I was discussing the real benefits of splashing out on a luxury cruise with a newbie cruise fan recently, and the question was inevitably asked: do you really get more bang for your buck if you splash out on five-star? In my view, especially with the deals going about at the moment, the answer is yes.
Okay, so you’d be crazy not to want to cruise on a luxury ship with butlers, where everything is included and every stateroom is a suite. When you are forking out your hard earned cash for a cruise holiday, however, a lot boils down to whether the extras you get for upgrading are what you want or even need.
First, let’s look at some of the reasons why people step up to lines such as Regent, Seabourn and Silversea Cruises. For one, the ships tend to be smaller with fewer people, which means no long waits in line for anything including getting on and off ship in port. Smaller ships can also access ports of call their larger counterparts can’t, or can dock in small ports rather than needing to anchor. This can lead to more interesting a diverse itineraries, and you’ll share your destination with fewer cruise passengers also.
Also, in general accommodations at the luxury end are always larger. Many will have balconies as standard, and they’ll be fitted out with luxuries such as flat screen televisions, DVD players, a stocked fridge, bathrobes, and spacious bathrooms with amenities including toiletries. Some will also come with a personal butler, to respond to your every whim.
With few exceptions, there won’t be any tipping to deal with on truly five-star ships. In fact, tipping is not only included in the fare, but many lines actively discourage the practice while on board. Then there’s the alluring all-inclusive element where alcohol, bottled water and your daily latte are all covered in the fare.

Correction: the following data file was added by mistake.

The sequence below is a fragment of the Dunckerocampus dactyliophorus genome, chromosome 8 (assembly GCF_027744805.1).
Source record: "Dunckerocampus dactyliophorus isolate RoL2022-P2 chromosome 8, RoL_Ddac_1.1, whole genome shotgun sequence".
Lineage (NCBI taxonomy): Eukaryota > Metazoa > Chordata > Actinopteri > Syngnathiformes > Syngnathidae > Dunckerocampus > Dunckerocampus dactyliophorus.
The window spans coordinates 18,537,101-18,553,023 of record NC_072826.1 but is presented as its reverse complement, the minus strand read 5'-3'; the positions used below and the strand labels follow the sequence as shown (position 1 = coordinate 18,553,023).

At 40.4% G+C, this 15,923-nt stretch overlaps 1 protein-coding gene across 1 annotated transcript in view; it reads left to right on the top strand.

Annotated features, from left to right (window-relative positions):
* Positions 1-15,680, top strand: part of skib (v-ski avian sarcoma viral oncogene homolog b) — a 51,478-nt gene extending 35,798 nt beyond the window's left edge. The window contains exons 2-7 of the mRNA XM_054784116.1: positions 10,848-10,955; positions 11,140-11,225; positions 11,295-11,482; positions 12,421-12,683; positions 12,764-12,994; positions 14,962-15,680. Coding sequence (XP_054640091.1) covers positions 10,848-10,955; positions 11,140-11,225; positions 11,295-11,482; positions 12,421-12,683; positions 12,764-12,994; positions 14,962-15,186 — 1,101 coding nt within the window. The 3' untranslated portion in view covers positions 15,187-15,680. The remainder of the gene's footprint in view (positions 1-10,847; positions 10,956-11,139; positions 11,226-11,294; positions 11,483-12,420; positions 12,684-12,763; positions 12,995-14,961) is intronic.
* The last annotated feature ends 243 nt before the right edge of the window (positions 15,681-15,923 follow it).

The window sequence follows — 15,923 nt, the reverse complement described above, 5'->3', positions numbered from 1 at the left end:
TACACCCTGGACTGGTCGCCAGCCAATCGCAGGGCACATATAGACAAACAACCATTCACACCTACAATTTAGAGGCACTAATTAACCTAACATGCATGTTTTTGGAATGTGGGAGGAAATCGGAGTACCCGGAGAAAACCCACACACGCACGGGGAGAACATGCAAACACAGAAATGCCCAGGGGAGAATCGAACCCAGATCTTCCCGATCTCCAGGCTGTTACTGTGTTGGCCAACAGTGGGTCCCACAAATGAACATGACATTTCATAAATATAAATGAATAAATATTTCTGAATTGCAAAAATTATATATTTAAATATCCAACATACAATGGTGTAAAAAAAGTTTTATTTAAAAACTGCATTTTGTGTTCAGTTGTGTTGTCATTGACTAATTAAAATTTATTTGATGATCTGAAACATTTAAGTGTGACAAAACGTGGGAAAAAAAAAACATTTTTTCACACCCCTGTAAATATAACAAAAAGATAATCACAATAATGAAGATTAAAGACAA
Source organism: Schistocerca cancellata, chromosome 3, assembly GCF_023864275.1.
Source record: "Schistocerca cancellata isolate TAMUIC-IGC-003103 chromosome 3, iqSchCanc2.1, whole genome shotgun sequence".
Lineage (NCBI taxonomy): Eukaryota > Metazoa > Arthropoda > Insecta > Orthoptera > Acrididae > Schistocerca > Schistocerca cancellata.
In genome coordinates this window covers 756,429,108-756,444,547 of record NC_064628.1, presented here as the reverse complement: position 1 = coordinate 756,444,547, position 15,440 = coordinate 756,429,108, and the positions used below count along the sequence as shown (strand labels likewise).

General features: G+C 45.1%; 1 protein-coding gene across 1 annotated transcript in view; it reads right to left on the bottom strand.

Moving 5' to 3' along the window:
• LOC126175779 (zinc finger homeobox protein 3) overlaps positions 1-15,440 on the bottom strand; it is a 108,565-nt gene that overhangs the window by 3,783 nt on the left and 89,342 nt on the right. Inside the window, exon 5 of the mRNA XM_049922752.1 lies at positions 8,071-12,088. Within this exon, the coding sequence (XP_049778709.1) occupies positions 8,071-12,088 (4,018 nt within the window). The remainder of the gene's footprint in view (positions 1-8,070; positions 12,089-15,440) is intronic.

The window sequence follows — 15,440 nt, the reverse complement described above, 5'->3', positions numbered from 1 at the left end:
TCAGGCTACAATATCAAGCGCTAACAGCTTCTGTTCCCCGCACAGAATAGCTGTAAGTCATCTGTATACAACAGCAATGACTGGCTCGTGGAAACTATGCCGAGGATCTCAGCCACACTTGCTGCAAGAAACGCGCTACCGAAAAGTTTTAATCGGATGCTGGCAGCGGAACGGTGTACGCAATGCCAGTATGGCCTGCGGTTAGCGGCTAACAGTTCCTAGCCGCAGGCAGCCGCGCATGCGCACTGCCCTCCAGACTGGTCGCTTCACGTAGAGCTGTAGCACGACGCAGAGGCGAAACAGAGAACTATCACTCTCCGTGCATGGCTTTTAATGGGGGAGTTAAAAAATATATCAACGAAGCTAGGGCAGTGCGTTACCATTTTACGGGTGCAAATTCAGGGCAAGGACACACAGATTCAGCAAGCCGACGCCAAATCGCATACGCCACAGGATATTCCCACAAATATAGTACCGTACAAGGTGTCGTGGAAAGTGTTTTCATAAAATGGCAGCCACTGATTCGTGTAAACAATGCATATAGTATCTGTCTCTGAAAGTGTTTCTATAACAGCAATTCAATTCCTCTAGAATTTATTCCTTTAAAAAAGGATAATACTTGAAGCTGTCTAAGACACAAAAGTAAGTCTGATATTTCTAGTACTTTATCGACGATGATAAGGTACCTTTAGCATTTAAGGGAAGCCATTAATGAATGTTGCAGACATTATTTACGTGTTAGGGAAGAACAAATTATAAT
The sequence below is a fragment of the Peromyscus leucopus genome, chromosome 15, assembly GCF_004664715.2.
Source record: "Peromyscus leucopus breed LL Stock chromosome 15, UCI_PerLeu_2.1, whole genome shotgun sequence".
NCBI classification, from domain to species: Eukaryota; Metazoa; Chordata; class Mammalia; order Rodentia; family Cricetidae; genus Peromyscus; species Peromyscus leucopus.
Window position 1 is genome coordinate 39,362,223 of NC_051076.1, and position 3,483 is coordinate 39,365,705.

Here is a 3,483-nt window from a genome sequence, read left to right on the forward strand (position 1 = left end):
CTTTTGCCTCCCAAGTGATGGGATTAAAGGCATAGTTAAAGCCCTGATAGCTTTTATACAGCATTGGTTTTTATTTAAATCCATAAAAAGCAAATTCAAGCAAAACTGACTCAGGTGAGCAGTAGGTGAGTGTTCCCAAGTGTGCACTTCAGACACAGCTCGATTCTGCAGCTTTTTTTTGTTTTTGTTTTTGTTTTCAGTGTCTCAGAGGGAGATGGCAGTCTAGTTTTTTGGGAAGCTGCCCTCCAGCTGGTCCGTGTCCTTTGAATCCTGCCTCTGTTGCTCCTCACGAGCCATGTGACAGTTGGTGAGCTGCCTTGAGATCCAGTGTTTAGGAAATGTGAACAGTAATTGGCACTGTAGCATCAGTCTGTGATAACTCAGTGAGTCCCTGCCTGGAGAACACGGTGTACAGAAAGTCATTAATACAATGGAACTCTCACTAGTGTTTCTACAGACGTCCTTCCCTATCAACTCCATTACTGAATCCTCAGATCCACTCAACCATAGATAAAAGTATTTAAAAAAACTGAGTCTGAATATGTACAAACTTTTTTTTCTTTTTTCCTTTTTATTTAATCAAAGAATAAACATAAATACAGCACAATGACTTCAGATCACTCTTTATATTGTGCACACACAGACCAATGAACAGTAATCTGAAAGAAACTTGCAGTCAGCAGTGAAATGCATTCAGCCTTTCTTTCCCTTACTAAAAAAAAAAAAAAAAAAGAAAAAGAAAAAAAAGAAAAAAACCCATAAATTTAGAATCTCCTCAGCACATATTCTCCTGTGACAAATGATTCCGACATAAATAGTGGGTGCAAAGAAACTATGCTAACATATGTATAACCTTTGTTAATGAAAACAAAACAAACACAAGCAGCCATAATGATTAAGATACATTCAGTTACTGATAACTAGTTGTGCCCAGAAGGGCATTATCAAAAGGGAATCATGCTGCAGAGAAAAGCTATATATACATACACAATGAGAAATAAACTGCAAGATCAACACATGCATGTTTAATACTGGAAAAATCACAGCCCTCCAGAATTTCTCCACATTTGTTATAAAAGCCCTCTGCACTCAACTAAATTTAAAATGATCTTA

There’s also cuisine. On many ships specialty dining is an additional charge, while on most luxury ships they are also covered by the fare. And even the smaller ships tend to have multiple venues, and again fewer people frequenting them.
And there’s transportation. At the luxury end, in many ports of call where the ship has to dock or anchor away from town, shuttle buses are usually provided free of charge. On others they are either not provided, meaning you might have to take a taxi, or they incur a nominal charge. Shore excursions can also be a significant added expense, but on some luxury lines certain events are included in the fare. The one exception to this is Regent, where free unlimited shore excursions up to a value of $200 are included for every passenger.
And finally, the one practice I find seriously annoying on many ships are announcements for everything from the latest sale in the boutique to bingo taking place wherever. On one ship which shall remain nameless, they not only had announcements throughout the day throughout the ship (including your stateroom), but spoke them in multiple languages!
If you are working within a budget, one way to help you with the decision of whether to step up is break down the cost of the cruise you are considering, and compare it to the luxury version. For example, if there are certain things on your “tick” list such as a balcony stateroom, daily bottled water and specialty coffees and teas, alcohol and so on, find out what each one costs so you can work out what you will need to add to your fare.
Paying $599 a person for a five day cruise in an inside cabin doesn’t sound like much, but when you include the many add-ons that rate could easily double. And either way, as with any cruise, do your research and check around for the best available fares, keeping in mind that early and late birds can benefit from good deals. Happy cruising!
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